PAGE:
I am starting to read lecture notes on basics of arithmetic geometry by A. V. Sutherland.

In the second lecture, there is a procedure how to decide whether a conic over $\mathbb{Q}$ has a rational point (the lecture notes, p. 2, section 2.3 "Conics over $\mathbb{Q}$").

I am stuck on the part where this problem should be transformed into the problem of finding an element of a quadratic field with a given norm. Frankly, I don't think I understand the approach there at all:

  1. One starts with a projective conic given by the equation

$$aX^2+bY^2+cZ^2=0, \;\; a, b, c \in \mathbb{Z},\; a>0,\; b, c<0,$$ multiply it by $a$ to get $$a^2X^2+abY^2+acZ^2=0$$ and then, suddenly, one has the equation

$$X^2+abY^2=(-ac)Z^2$$ instead of the (imho correct) equation $$a^2X^2+abY^2=(-ac)Z^2.$$

I don't see whether this is some kind of substitution trick or simply a mistake. What puzzles me the most is that it seems that this form is crucial to the following arguments.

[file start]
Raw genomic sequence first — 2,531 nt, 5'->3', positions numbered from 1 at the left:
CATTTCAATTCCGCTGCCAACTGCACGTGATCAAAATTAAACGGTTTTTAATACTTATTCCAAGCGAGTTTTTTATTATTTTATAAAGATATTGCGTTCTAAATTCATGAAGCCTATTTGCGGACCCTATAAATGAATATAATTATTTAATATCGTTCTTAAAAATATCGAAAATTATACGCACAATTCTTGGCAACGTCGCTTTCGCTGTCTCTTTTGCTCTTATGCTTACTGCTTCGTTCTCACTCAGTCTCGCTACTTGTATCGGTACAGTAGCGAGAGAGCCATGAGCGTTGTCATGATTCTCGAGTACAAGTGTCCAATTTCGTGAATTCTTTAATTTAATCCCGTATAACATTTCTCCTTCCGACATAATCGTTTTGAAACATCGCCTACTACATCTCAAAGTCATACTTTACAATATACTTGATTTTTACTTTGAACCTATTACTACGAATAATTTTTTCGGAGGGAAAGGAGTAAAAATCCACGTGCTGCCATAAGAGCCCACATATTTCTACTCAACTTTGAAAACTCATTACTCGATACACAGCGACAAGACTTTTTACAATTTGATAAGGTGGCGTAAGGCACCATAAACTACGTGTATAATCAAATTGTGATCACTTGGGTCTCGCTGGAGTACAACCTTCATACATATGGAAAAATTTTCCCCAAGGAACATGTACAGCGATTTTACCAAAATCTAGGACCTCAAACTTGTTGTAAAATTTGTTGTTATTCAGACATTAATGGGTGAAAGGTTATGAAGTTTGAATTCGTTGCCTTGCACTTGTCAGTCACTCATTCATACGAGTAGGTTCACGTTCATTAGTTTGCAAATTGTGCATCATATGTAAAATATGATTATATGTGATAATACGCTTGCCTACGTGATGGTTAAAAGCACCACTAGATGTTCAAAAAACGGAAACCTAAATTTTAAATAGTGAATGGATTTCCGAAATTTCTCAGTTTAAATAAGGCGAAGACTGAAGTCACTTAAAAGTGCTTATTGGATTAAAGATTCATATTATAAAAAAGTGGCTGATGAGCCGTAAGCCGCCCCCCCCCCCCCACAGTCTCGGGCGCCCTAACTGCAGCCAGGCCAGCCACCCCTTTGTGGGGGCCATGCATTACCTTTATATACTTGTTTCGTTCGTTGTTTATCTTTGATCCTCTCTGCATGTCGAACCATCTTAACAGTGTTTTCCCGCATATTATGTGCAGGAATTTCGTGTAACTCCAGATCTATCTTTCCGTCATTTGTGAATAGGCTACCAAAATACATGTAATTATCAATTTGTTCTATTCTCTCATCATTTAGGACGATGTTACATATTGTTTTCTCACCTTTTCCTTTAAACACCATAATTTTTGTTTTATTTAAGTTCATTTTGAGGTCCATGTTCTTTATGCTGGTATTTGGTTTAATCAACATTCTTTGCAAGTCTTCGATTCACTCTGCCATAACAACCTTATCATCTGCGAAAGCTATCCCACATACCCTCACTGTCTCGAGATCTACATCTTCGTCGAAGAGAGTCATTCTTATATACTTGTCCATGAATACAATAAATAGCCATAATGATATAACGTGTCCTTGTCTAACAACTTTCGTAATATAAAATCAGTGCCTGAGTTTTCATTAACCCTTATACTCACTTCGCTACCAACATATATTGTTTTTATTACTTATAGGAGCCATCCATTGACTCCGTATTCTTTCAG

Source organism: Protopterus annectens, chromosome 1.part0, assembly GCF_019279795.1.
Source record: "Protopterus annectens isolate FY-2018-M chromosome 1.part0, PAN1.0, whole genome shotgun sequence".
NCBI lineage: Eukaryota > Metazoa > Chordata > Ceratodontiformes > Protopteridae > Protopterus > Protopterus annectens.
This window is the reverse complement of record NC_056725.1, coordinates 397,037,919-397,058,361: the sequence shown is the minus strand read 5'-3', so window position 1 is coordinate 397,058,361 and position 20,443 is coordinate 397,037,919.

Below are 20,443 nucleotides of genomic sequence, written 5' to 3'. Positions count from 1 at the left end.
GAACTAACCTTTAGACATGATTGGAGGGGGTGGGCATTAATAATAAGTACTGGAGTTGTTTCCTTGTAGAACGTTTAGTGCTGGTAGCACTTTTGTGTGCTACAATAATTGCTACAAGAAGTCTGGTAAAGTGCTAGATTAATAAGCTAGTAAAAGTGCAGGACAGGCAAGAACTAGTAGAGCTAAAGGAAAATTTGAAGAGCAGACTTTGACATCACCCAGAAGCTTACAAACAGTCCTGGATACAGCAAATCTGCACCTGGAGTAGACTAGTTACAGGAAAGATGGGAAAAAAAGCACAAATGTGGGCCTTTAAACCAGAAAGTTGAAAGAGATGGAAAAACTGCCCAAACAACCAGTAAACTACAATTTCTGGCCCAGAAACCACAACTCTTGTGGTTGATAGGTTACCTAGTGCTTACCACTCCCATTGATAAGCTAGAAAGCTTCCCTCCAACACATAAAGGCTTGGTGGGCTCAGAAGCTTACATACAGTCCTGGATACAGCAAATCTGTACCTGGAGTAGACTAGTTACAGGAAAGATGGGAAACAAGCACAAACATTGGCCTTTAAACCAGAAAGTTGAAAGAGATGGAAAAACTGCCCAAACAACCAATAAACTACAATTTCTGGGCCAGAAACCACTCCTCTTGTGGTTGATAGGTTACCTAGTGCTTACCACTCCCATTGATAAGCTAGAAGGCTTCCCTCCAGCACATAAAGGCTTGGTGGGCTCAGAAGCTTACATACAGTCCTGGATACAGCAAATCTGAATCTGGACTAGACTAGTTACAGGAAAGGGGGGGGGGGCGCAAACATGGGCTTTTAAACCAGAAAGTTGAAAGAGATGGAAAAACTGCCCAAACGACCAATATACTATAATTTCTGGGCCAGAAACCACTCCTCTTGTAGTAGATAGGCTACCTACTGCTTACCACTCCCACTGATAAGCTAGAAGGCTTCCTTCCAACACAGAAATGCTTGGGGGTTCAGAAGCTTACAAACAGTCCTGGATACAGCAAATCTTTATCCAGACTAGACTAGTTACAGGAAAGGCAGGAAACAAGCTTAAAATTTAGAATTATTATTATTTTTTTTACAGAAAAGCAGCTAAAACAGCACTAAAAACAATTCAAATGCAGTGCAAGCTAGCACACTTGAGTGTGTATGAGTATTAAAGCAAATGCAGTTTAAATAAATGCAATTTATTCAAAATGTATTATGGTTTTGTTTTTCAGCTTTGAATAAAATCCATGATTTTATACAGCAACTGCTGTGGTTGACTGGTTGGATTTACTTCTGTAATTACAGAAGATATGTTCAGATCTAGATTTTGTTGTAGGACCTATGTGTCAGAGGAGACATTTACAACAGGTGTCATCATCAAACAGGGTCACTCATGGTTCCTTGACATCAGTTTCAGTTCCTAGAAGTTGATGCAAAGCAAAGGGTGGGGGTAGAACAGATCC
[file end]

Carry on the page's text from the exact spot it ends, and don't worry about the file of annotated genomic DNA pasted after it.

1. Moreover, the author further claims that we can WLOG assume that the integers $-ab, -ac$ are square-free. Why should it be this case? What if one, for example, start with a curve given by the following equation: $$4X^2-9Y^2-25Z^2=0 \;.$$ Then how can I transform it into a form where the numbers $-ab, -ac$ are square-free?

Thank you in advance for any help.

  • 1
    $\begingroup$ Points of the conic $a^2X^2+abY^2=(-ac)Z^2$ are in bijection with points of $X^2+abY^2=(-ac)Z^2$ simply mapping $(x,y,z)\mapsto (ax,y,z)$. For the same reason you can assume $-ab,-ac$ to be squarefree. $\endgroup$ – Ferra Oct 7 '15 at 10:38
  • $\begingroup$ @Ferra Oh, I see. Thanks, I should have thought of that. I guess I can see now that one take care of the other problem similarly, right? $\endgroup$ – Pavel Čoupek Oct 7 '15 at 10:43
  • $\begingroup$ precisely! your last curve is just $X^2-Y^2-Z^2=0$. $\endgroup$ – Ferra Oct 7 '15 at 10:55

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